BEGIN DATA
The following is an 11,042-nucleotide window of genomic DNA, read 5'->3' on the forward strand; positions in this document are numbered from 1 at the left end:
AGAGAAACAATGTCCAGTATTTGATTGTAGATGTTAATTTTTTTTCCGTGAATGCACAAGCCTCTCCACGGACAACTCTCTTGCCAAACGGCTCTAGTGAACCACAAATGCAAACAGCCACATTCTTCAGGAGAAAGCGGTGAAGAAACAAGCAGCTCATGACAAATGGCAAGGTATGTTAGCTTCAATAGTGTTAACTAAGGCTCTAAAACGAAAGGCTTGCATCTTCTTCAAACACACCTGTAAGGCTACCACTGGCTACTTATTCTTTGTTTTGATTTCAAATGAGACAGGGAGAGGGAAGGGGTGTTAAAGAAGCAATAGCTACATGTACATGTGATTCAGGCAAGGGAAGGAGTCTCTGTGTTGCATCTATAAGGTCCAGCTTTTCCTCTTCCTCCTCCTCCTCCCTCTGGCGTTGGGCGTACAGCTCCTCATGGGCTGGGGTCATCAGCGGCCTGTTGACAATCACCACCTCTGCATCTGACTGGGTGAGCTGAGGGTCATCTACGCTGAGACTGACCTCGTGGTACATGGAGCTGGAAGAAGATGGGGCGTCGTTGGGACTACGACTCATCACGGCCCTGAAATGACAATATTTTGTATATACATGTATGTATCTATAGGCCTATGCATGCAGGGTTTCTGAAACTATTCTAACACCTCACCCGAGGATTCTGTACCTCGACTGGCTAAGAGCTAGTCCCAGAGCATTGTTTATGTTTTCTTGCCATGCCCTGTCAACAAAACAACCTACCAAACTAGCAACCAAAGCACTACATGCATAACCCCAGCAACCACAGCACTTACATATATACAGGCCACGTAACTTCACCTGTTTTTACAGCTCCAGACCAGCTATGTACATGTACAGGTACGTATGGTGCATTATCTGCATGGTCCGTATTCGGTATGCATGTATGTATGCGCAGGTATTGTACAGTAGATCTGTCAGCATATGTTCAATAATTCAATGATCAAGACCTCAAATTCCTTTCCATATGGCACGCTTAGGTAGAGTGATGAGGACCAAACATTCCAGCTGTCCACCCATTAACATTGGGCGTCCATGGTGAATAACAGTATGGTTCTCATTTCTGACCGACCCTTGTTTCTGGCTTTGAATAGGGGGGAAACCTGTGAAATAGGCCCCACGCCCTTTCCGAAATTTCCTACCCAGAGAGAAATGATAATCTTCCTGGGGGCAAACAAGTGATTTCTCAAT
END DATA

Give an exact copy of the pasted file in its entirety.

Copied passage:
The following is an 11,042-nucleotide window of genomic DNA, read 5'->3' on the forward strand; positions in this document are numbered from 1 at the left end:
AGAGAAACAATGTCCAGTATTTGATTGTAGATGTTAATTTTTTTTCCGTGAATGCACAAGCCTCTCCACGGACAACTCTCTTGCCAAACGGCTCTAGTGAACCACAAATGCAAACAGCCACATTCTTCAGGAGAAAGCGGTGAAGAAACAAGCAGCTCATGACAAATGGCAAGGTATGTTAGCTTCAATAGTGTTAACTAAGGCTCTAAAACGAAAGGCTTGCATCTTCTTCAAACACACCTGTAAGGCTACCACTGGCTACTTATTCTTTGTTTTGATTTCAAATGAGACAGGGAGAGGGAAGGGGTGTTAAAGAAGCAATAGCTACATGTACATGTGATTCAGGCAAGGGAAGGAGTCTCTGTGTTGCATCTATAAGGTCCAGCTTTTCCTCTTCCTCCTCCTCCTCCCTCTGGCGTTGGGCGTACAGCTCCTCATGGGCTGGGGTCATCAGCGGCCTGTTGACAATCACCACCTCTGCATCTGACTGGGTGAGCTGAGGGTCATCTACGCTGAGACTGACCTCGTGGTACATGGAGCTGGAAGAAGATGGGGCGTCGTTGGGACTACGACTCATCACGGCCCTGAAATGACAATATTTTGTATATACATGTATGTATCTATAGGCCTATGCATGCAGGGTTTCTGAAACTATTCTAACACCTCACCCGAGGATTCTGTACCTCGACTGGCTAAGAGCTAGTCCCAGAGCATTGTTTATGTTTTCTTGCCATGCCCTGTCAACAAAACAACCTACCAAACTAGCAACCAAAGCACTACATGCATAACCCCAGCAACCACAGCACTTACATATATACAGGCCACGTAACTTCACCTGTTTTTACAGCTCCAGACCAGCTATGTACATGTACAGGTACGTATGGTGCATTATCTGCATGGTCCGTATTCGGTATGCATGTATGTATGCGCAGGTATTGTACAGTAGATCTGTCAGCATATGTTCAATAATTCAATGATCAAGACCTCAAATTCCTTTCCATATGGCACGCTTAGGTAGAGTGATGAGGACCAAACATTCCAGCTGTCCACCCATTAACATTGGGCGTCCATGGTGAATAACAGTATGGTTCTCATTTCTGACCGACCCTTGTTTCTGGCTTTGAATAGGGGGGAAACCTGTGAAATAGGCCCCACGCCCTTTCCGAAATTTCCTACCCAGAGAGAAATGATAATCTTCCTGGGGGCAAACAAGTGATTTCTCAAT